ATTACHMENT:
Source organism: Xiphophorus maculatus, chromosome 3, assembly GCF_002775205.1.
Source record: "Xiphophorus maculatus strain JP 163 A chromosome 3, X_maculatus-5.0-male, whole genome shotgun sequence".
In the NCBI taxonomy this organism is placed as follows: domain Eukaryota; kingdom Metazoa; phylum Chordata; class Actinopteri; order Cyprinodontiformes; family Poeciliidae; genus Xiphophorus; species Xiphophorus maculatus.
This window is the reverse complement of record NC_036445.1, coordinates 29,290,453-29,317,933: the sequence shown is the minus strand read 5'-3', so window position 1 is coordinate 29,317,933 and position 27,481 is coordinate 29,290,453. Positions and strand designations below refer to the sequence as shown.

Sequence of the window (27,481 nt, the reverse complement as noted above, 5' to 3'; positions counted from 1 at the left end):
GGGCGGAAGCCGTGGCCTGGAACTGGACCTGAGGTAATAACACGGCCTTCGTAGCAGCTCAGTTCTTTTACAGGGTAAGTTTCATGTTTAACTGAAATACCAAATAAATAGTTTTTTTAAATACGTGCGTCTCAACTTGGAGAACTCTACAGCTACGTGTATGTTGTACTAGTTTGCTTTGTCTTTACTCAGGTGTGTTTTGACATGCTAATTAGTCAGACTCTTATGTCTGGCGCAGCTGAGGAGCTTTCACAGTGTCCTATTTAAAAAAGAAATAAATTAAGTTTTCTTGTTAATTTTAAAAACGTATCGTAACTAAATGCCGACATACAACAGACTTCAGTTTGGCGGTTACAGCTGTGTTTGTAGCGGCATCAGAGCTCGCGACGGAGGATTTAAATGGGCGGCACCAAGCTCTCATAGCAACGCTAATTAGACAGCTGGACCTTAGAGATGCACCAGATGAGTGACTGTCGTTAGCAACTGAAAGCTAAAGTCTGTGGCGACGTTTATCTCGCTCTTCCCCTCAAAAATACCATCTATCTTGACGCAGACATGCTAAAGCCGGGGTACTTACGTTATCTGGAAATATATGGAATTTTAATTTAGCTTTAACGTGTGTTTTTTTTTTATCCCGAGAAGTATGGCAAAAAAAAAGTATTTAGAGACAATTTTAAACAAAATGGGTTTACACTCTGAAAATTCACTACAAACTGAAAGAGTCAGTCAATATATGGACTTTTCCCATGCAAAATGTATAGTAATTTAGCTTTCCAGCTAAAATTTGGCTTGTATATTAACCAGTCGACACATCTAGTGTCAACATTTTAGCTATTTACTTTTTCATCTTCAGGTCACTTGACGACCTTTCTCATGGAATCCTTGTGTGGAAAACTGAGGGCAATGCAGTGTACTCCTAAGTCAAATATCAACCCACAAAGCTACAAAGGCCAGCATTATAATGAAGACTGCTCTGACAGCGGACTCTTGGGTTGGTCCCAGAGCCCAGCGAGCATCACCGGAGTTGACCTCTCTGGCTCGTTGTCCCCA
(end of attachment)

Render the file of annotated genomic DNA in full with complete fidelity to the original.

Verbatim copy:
Source organism: Xiphophorus maculatus, chromosome 3, assembly GCF_002775205.1.
Source record: "Xiphophorus maculatus strain JP 163 A chromosome 3, X_maculatus-5.0-male, whole genome shotgun sequence".
In the NCBI taxonomy this organism is placed as follows: domain Eukaryota; kingdom Metazoa; phylum Chordata; class Actinopteri; order Cyprinodontiformes; family Poeciliidae; genus Xiphophorus; species Xiphophorus maculatus.
This window is the reverse complement of record NC_036445.1, coordinates 29,290,453-29,317,933: the sequence shown is the minus strand read 5'-3', so window position 1 is coordinate 29,317,933 and position 27,481 is coordinate 29,290,453. Positions and strand designations below refer to the sequence as shown.

Sequence of the window (27,481 nt, the reverse complement as noted above, 5' to 3'; positions counted from 1 at the left end):
GGGCGGAAGCCGTGGCCTGGAACTGGACCTGAGGTAATAACACGGCCTTCGTAGCAGCTCAGTTCTTTTACAGGGTAAGTTTCATGTTTAACTGAAATACCAAATAAATAGTTTTTTTAAATACGTGCGTCTCAACTTGGAGAACTCTACAGCTACGTGTATGTTGTACTAGTTTGCTTTGTCTTTACTCAGGTGTGTTTTGACATGCTAATTAGTCAGACTCTTATGTCTGGCGCAGCTGAGGAGCTTTCACAGTGTCCTATTTAAAAAAGAAATAAATTAAGTTTTCTTGTTAATTTTAAAAACGTATCGTAACTAAATGCCGACATACAACAGACTTCAGTTTGGCGGTTACAGCTGTGTTTGTAGCGGCATCAGAGCTCGCGACGGAGGATTTAAATGGGCGGCACCAAGCTCTCATAGCAACGCTAATTAGACAGCTGGACCTTAGAGATGCACCAGATGAGTGACTGTCGTTAGCAACTGAAAGCTAAAGTCTGTGGCGACGTTTATCTCGCTCTTCCCCTCAAAAATACCATCTATCTTGACGCAGACATGCTAAAGCCGGGGTACTTACGTTATCTGGAAATATATGGAATTTTAATTTAGCTTTAACGTGTGTTTTTTTTTTATCCCGAGAAGTATGGCAAAAAAAAAGTATTTAGAGACAATTTTAAACAAAATGGGTTTACACTCTGAAAATTCACTACAAACTGAAAGAGTCAGTCAATATATGGACTTTTCCCATGCAAAATGTATAGTAATTTAGCTTTCCAGCTAAAATTTGGCTTGTATATTAACCAGTCGACACATCTAGTGTCAACATTTTAGCTATTTACTTTTTCATCTTCAGGTCACTTGACGACCTTTCTCATGGAATCCTTGTGTGGAAAACTGAGGGCAATGCAGTGTACTCCTAAGTCAAATATCAACCCACAAAGCTACAAAGGCCAGCATTATAATGAAGACTGCTCTGACAGCGGACTCTTGGGTTGGTCCCAGAGCCCAGCGAGCATCACCGGAGTTGACCTCTCTGGCTCGTTGTCCCCA